Abstract 100

Abstract ID: 100

Assessment of S2S ensemble extreme precipitation forecasts over Europe

Lead Author: Pauline Rivoire
Institute of Earth Surface Dynamics, University of Lausanne, Switzerland

Keywords: precipitation, extreme, skill, assessment, binary loss index

Abstract: Heavy precipitation can lead to floods and landslides, hazards causing large damage and casualties. Some of these impacts can be mitigated if good forecasts and warnings are available.
We provide here a methodology to assess the skill of extreme precipitation forecasts on S2S time scales, for local as well as temporally and spatially aggregated extreme events. We apply this methodology to verify extreme precipitation events over Europe in the S2S forecast model from the ECMWF. The verification is conducted against ERA-5 reanalysis precipitation. The extreme events are defined as daily precipitation accumulations exceeding the seasonal 95th percentile. We use the classical Brier score. We additionally develop a skill metric based on a binary loss function to focus the assessment on extremes. The results are displayed with the last skilful day, that is, the last lead day for which the forecast is significantly more skilful than the climatology. We analyse daily local events, spatially aggregated events and counts of extremes in a 7-day window. Results consistently show a higher skill in winter compared to summer. The regions showing the highest skill are Norway, Portugal and the south of the Alps. The Mediterranean region has a relatively good skill in winter. The skill is increasing when aggregating the extremes spatially or temporally. The verification methodology can be adapted and applied to other variables, e.g. temperature extremes, river discharge, etc.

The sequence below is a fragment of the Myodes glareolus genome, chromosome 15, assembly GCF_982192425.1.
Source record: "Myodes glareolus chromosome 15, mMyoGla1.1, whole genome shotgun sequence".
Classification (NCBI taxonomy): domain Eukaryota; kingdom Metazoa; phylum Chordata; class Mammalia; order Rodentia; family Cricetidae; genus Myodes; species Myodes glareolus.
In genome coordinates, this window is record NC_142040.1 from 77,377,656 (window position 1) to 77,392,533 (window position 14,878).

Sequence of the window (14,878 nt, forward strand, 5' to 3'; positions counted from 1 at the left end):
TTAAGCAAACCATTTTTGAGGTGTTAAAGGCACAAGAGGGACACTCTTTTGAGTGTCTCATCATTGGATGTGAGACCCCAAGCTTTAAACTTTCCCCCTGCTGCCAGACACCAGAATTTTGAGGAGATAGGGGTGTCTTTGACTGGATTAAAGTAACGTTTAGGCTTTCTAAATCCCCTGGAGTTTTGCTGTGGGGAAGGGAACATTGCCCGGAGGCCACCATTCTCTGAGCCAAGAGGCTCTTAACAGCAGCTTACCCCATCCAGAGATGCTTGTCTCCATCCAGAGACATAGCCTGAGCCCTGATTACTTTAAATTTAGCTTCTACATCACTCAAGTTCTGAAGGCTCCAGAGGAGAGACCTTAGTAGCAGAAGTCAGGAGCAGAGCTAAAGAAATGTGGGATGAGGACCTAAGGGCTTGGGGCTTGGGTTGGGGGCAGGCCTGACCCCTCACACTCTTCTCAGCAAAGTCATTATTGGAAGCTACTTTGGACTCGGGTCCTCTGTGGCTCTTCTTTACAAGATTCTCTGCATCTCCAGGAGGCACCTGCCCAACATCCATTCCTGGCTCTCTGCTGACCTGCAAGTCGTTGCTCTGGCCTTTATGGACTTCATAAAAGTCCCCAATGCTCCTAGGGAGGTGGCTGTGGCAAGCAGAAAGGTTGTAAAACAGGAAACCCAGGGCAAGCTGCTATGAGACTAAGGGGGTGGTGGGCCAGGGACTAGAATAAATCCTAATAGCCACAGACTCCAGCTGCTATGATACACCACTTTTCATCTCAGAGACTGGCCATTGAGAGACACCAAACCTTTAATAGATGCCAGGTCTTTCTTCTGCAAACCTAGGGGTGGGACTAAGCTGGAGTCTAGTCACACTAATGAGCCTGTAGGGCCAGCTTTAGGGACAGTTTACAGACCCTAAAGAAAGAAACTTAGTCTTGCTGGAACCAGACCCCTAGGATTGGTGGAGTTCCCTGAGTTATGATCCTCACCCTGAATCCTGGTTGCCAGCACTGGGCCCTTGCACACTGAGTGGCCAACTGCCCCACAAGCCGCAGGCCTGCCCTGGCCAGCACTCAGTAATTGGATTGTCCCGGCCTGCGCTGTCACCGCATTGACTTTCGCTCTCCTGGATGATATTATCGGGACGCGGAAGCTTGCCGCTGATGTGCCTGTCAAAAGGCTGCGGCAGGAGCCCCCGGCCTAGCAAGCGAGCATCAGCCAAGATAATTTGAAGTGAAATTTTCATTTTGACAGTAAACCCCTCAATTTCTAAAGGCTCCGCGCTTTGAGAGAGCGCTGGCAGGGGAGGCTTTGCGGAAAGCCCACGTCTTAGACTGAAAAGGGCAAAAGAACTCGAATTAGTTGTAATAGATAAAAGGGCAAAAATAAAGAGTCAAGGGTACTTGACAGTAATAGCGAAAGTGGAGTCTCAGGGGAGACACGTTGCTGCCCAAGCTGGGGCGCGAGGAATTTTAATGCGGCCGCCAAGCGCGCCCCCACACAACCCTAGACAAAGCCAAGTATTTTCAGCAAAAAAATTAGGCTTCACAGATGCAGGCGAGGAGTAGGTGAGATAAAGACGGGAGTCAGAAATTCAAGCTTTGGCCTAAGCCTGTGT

Martius-Romppainen Olivia (Institute of Geography and Oeschger Centre for Climate Change Research and Mobiliar Lab for Natural Risks, University of Bern, Switzerland)
Naveau Philippe (Laboratoire des Sciences du Climat et de l’Environnement, ESTIMR, CNRS-CEA-UVSQ, Gif-sur-Yvette, France)
Tuel Alexandre (Institute of Geography and Oeschger Centre for Climate Change Research, University of Bern, Switzerland)